From Storm Team 2 Chief Meteorologist Rob Fowler
We continue to track Isaias, as it has been downgraded to a tropical storm as it moves along the coast of Florida. The current track has it moving up the coast, passing through the north edge of the South Carolina coastline. The greatest impacts from Isaias will arrive in the Lowcountry Monday and Monday night with bands of rain, gusty winds, and possible flooding.
Here are the key messages on Isaias from the National Hurricane Center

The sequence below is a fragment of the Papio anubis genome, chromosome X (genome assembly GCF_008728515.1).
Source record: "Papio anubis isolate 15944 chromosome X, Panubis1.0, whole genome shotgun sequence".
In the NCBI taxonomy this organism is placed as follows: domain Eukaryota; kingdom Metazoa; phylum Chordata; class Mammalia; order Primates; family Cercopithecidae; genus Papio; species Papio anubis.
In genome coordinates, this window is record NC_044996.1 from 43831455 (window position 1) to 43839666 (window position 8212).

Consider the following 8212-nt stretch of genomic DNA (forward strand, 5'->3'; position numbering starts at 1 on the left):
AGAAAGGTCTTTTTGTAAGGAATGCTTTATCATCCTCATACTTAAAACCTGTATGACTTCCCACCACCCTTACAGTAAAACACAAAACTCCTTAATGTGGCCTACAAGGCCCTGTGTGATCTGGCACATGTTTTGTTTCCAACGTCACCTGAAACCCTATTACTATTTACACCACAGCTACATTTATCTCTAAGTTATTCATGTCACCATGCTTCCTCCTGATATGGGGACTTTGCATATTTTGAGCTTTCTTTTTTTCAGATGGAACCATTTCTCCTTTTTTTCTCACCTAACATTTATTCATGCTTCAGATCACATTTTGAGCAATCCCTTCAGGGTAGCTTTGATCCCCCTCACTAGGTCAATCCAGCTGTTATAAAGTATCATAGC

1. There is the danger of life-threatening storm surge inundation of 2 to 4 feet above ground level from Edisto Beach South Carolina to Cape Fear North Carolina along the immediate coastline and adjacent waterways. Life-threatening storm surge is possible along the North Carolina coast from Cape Fear to Duck. Residents in these areas should follow advice given by local emergency officials. 2. Tropical storm conditions will spread northward within the Tropical Storm Warning area from Florida to North Carolina through Monday night. Isaias is expected to be near hurricane strength when it reaches the coast of northern South Carolina and southern North Carolina Monday night, and strong tropical storm force winds are likely with hurricane conditions possible in the Hurricane Watch area. 3. Heavy rainfall from Isaias will continue to result in potentially life-threatening flash flooding in the Northwest Bahamas through tonight. Flash and urban flooding, some of which may be significant in the eastern Carolinas and the mid-Atlantic, are expected through midweek along and near the path of Isaias across the U.S. East Coast. Widespread minor to isolated moderate river flooding is possible across portions of the Carolinas and the mid-Atlantic. 4. A tropical storm watch is in effect for the U.S. mid-Atlantic coast, including the Chesapeake Bay, Delaware Bay, and Long Island Sound, as tropical storm force winds are possible in these areas on Tuesday and Tuesday night. Additional watches and warnings will likely be issued tonight and Monday as Isaias is expected to move northward near or over the mid-Atlantic and New England states Tuesday and Wednesday.